Recreational runners tend to concentrate on either relatively short races, such as 5K and 10K, or get hooked on the marathon. In between, there are the longer endurance distances of the half-marathon (13.1 miles) and the 20K (12.4 miles). These can be especially rewarding because you get a taste of a reasonably long distance, which is fun if you are used to speedy 5Ks and 10Ks.
More: 7 Training Tips for Your First Half Marathon
You can also use these longer races as a transition to work up to 20 mile and marathon races. Often, the biggest boost you get from the middle long distances is that, unlike the marathon where most of us fade in the last few miles, it is not too hard to run an even pace, or even a negative split, over these distances.
The secret to moving up from shorter distances to the half marathon or 20K is train like a marathoner. It's a significant leg-up in distance from 10K, so your main job is to develop a biweekly long run. If your current long run is up to 12 miles, which is ideal for many 10K runners, then tack on another couple of miles every two weeks until you reach 18 to 20 milers at a comfortable, conversational pace.
More: How to Train for Your First Half Marathon
On the weekend you don't run long, go to a track and run intervals. Run four laps (1600 meters) at 10K race pace, and keep them honest; don't run faster. Begin with a couple of miles easy warmup, then run one interval followed by a two mile cool down. Next session, run two intervals with one lap recovery in between. Increase by one interval every two weeks until you can run six to eight 1600 meter intervals with easy one lap recoveries.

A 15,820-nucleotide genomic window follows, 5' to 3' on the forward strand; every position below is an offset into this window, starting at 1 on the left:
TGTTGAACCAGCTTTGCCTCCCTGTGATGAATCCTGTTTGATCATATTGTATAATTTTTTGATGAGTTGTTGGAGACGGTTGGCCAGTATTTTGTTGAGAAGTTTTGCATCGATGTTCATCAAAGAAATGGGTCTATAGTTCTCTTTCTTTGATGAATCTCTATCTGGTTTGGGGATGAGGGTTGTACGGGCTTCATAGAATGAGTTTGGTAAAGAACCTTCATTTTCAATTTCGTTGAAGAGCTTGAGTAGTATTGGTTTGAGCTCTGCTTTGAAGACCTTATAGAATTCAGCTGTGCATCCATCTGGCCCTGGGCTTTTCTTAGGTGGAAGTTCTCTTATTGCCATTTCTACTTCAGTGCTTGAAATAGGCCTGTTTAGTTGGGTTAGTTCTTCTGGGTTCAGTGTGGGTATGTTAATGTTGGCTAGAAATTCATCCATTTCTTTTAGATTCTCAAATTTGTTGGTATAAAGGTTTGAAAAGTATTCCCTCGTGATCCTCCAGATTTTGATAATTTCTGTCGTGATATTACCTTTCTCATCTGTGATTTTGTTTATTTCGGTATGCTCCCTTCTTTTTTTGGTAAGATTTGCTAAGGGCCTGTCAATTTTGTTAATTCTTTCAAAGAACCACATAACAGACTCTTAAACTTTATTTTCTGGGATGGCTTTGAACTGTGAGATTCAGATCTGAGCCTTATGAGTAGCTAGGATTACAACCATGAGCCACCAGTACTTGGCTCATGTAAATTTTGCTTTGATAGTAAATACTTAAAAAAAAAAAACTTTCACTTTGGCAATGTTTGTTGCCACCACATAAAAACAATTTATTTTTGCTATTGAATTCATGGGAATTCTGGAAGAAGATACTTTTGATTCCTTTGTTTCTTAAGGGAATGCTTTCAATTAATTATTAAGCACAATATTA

Your long run and interval building should take about 12 weeks. If your race course is hilly, include some hills in your long runs, but don't run them too hard. Run up hills keeping good upright form, and don't pound down hills.
More: How to Run Downhill
Take your last long run three weeks before race day, then cut to half that distance on weekends. Cut your intervals by half, also, but run them a little quicker to tune up your leg speed. The week before your race cut the distance to about 25 percent of normal, but still do a small amount of quick running on the track.
How do you decide on a satisfying race pace? About 25 seconds per mile slower than your 10K race pace is about right for most middle-of-the-pack runners. The half marathon and 20K distance are good distance races that allow you to put out a sustained effort with a good chance of an even pace. The training is more demanding than for good 10Ks, but makes it easier to take the next step: the marathon.
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